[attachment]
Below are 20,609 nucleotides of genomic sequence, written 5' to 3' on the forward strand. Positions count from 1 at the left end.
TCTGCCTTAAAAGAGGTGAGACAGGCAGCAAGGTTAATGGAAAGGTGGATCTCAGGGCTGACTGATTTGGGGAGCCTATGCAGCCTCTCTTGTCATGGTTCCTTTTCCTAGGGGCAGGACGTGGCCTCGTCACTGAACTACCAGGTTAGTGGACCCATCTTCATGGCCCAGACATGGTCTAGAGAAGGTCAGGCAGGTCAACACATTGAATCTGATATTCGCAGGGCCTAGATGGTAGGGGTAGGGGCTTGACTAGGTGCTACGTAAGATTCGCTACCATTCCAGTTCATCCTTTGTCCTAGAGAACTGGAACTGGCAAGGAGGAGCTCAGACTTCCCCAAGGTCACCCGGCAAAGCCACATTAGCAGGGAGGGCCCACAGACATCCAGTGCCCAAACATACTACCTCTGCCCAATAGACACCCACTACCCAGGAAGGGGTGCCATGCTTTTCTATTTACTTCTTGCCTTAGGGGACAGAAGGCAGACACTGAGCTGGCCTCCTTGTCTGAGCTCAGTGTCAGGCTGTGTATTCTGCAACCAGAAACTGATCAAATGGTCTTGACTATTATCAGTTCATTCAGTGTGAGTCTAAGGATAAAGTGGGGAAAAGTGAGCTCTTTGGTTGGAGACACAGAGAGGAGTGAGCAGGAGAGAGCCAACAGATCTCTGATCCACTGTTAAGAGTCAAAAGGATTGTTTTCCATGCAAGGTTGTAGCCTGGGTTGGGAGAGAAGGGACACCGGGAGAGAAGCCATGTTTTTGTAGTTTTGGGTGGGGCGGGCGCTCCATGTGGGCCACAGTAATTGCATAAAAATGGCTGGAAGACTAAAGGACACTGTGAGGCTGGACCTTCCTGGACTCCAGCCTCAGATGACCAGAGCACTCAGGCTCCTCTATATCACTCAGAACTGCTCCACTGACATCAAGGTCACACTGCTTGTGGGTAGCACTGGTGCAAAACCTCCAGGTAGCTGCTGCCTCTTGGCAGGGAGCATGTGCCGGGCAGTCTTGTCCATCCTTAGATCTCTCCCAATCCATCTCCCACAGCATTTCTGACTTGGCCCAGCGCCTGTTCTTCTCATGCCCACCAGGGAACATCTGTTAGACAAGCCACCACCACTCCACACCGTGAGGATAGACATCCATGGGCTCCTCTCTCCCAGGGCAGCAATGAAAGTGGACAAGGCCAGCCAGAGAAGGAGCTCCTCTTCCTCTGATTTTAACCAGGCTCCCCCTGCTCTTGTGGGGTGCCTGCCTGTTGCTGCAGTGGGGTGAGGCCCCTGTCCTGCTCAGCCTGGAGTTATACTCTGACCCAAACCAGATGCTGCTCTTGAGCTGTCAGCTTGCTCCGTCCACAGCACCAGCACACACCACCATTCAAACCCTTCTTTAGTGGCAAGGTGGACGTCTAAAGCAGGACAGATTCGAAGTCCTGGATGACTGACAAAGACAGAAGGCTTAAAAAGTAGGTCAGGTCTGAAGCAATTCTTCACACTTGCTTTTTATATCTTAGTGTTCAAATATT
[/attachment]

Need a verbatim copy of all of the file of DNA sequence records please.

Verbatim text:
Below are 20,609 nucleotides of genomic sequence, written 5' to 3' on the forward strand. Positions count from 1 at the left end.
TCTGCCTTAAAAGAGGTGAGACAGGCAGCAAGGTTAATGGAAAGGTGGATCTCAGGGCTGACTGATTTGGGGAGCCTATGCAGCCTCTCTTGTCATGGTTCCTTTTCCTAGGGGCAGGACGTGGCCTCGTCACTGAACTACCAGGTTAGTGGACCCATCTTCATGGCCCAGACATGGTCTAGAGAAGGTCAGGCAGGTCAACACATTGAATCTGATATTCGCAGGGCCTAGATGGTAGGGGTAGGGGCTTGACTAGGTGCTACGTAAGATTCGCTACCATTCCAGTTCATCCTTTGTCCTAGAGAACTGGAACTGGCAAGGAGGAGCTCAGACTTCCCCAAGGTCACCCGGCAAAGCCACATTAGCAGGGAGGGCCCACAGACATCCAGTGCCCAAACATACTACCTCTGCCCAATAGACACCCACTACCCAGGAAGGGGTGCCATGCTTTTCTATTTACTTCTTGCCTTAGGGGACAGAAGGCAGACACTGAGCTGGCCTCCTTGTCTGAGCTCAGTGTCAGGCTGTGTATTCTGCAACCAGAAACTGATCAAATGGTCTTGACTATTATCAGTTCATTCAGTGTGAGTCTAAGGATAAAGTGGGGAAAAGTGAGCTCTTTGGTTGGAGACACAGAGAGGAGTGAGCAGGAGAGAGCCAACAGATCTCTGATCCACTGTTAAGAGTCAAAAGGATTGTTTTCCATGCAAGGTTGTAGCCTGGGTTGGGAGAGAAGGGACACCGGGAGAGAAGCCATGTTTTTGTAGTTTTGGGTGGGGCGGGCGCTCCATGTGGGCCACAGTAATTGCATAAAAATGGCTGGAAGACTAAAGGACACTGTGAGGCTGGACCTTCCTGGACTCCAGCCTCAGATGACCAGAGCACTCAGGCTCCTCTATATCACTCAGAACTGCTCCACTGACATCAAGGTCACACTGCTTGTGGGTAGCACTGGTGCAAAACCTCCAGGTAGCTGCTGCCTCTTGGCAGGGAGCATGTGCCGGGCAGTCTTGTCCATCCTTAGATCTCTCCCAATCCATCTCCCACAGCATTTCTGACTTGGCCCAGCGCCTGTTCTTCTCATGCCCACCAGGGAACATCTGTTAGACAAGCCACCACCACTCCACACCGTGAGGATAGACATCCATGGGCTCCTCTCTCCCAGGGCAGCAATGAAAGTGGACAAGGCCAGCCAGAGAAGGAGCTCCTCTTCCTCTGATTTTAACCAGGCTCCCCCTGCTCTTGTGGGGTGCCTGCCTGTTGCTGCAGTGGGGTGAGGCCCCTGTCCTGCTCAGCCTGGAGTTATACTCTGACCCAAACCAGATGCTGCTCTTGAGCTGTCAGCTTGCTCCGTCCACAGCACCAGCACACACCACCATTCAAACCCTTCTTTAGTGGCAAGGTGGACGTCTAAAGCAGGACAGATTCGAAGTCCTGGATGACTGACAAAGACAGAAGGCTTAAAAAGTAGGTCAGGTCTGAAGCAATTCTTCACACTTGCTTTTTATATCTTAGTGTTCAAATATT